After calling for an environment bill for years, I am not going to complain when one appears in the Queen’s Speech. It is vital that we address the serious environmental challenges facing our country including air and water quality, soil health, plastic pollution and – most fundamentally – the climate emergency.
So I welcome the fact that the government is introducing an Environment Bill, even though with a general election likely in the next few months, the Queen’s Speech felt more like a Conservative Party political broadcast than a realistic programme for government.
There are things to welcome in the bill, including the prospect of legally-binding environmental targets for biodiversity, air and water quality. But targets, however ambitious, cannot disguise the fact that leaving the European Union will weaken environmental protections in this country, whatever ministers claim, and targets are only meaningful if there are the policies to achieve them, and effective bodies to enforce them.
Take air quality. The government boasts of the UK’s “world-class clean air strategy”, which will be the launch-pad for further cleaning up our air. Yet this strategy has been criticised for ignoring pollution from road transport and failing to make it mandatory to protect public health. The government has lost no fewer than three court cases over illegal and harmful levels of air pollution that breach of EU air quality standards. If this is the government’s definition of world class, then we are in deep trouble.
The UK is one of the most nature-depleted countries in the world with more than half of our species in decline. Ministers accept that urgent action is needed to halt this biodiversity loss, though after nine years in power, one wonders why it’s taken them so long to wake up to this.
Placing an obligation on local authorities around biodiversity is meaningless unless it comes with funding for local councils whose budgets have been decimated by years of Tory austerity. When that is combined with the cuts imposed on the Environment Agency (a 25 per cent cut in staff from 2010-2016), Natural England (its budget nearly halved since it was founded 13 years ago), the question is where are the experienced staff who will make this happen?
Setting up bodies with new powers but without the funding to exercise those powers effectively is an old trick. My deep suspicion is that the new regulator, the Office for Environmental Protection (OEP), will go the same way.
One thing is clear. If the OEP is to be truly effective, it must have more independence and real teeth. It must also be able to scrutinise all policy and law, not just the Department for Environment, Food and Rural Affairs (Defra) and environmental policy. The government needs to face the (for it) uncomfortable truth that it’s not Defra which poses the biggest threat to the environment, it is every government department, most of all the Treasury.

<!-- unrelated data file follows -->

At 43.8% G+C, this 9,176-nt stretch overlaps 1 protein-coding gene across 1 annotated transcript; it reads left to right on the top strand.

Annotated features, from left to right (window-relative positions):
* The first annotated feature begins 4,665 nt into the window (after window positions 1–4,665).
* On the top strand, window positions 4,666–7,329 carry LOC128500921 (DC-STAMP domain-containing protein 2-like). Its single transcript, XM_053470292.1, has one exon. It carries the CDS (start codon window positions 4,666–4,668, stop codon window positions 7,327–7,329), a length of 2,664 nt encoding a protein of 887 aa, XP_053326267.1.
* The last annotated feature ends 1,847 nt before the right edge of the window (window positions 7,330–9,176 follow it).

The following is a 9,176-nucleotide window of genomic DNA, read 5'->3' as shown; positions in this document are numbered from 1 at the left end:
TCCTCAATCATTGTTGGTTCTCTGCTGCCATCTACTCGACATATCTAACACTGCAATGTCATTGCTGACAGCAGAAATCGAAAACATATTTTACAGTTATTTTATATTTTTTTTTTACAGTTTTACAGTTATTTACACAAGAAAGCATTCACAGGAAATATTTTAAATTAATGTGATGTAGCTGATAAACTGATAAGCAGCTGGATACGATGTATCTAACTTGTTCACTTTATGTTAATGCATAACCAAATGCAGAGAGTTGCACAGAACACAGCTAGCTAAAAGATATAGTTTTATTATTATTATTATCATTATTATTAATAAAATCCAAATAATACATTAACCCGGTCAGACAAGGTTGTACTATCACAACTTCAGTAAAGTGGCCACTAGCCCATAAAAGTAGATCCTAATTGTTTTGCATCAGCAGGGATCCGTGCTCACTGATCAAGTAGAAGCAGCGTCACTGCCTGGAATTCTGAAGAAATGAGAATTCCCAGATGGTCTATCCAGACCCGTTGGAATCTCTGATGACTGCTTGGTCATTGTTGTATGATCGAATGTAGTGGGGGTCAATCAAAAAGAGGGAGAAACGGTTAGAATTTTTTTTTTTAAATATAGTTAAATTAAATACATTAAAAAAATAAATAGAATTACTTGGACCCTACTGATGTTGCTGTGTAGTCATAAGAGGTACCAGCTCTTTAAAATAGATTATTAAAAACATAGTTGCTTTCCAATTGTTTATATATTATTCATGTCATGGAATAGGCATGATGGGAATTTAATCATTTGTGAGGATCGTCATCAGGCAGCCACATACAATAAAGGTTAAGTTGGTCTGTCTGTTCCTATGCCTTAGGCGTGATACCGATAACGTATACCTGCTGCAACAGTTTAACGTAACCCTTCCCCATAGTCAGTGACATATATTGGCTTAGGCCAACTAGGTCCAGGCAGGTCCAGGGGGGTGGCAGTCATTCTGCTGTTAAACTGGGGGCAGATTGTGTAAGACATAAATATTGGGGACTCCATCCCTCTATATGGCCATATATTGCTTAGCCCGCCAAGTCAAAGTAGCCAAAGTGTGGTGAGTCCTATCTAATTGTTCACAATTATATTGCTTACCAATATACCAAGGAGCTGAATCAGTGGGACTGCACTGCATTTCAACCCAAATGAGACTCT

It splashes cash on destructive developments like road-building and continues to subsidise fossil fuel industries while cutting funding for vital bodies like Natural England. The remit of the OEP must extend to taxation and spending if it is to have real impact on environmental protection. Because the real damage is caused by the absurd belief that we can continue to pursue endless GDP growth on a planet of finite resources. The Treasury’s current economic model and obsession with growth at all costs is ruining our planet and our lives.
Nothing in this bill makes up for the fact that the biggest immediate threat to the environment is our departure from the EU. The threats are most severe if we crash out with no deal, but even the deals being discussed now pose enormous and unacceptable environmental risks, most of all from the slash and burn of environmental protections in the pursuit of trade deals with countries like the US.
Ministers claim that leaving the EU gives us a great opportunity to improve the natural environment. This is utter nonsense and, as environmentalists, we must do more to call it out. No EU environmental regulation has prevented the government from going further in safeguarding air or water quality, or our nature. It hasn’t chosen to do so. And the noises coming from parts of Whitehall suggest that some ministers can’t wait to get rid of all regulation. As Boris Johnson said in the Commons: “Let’s get Brexit done to regulate differently.”
When the bill allows the secretary of state to weaken or abandon most of the targets, it can only reinforce the suspicion that the government will quickly drop environmental protections when convenient, in a race to the bottom, and out of desperation for environment-trashing trade deals with Trump’s America. The bill must be amended to ensure that the UK at least keeps pace with the EU on environmental standards, and preferably aims higher.
Setting targets is one thing, delivering on them is another. We have a climate target of net zero by 2050 (far too late to make a real impact on the climate emergency) yet little sense of urgency in reaching it. The environment bill promises lots of targets. Can we trust a Boris Johnson-led government to pursue them? I don’t think so.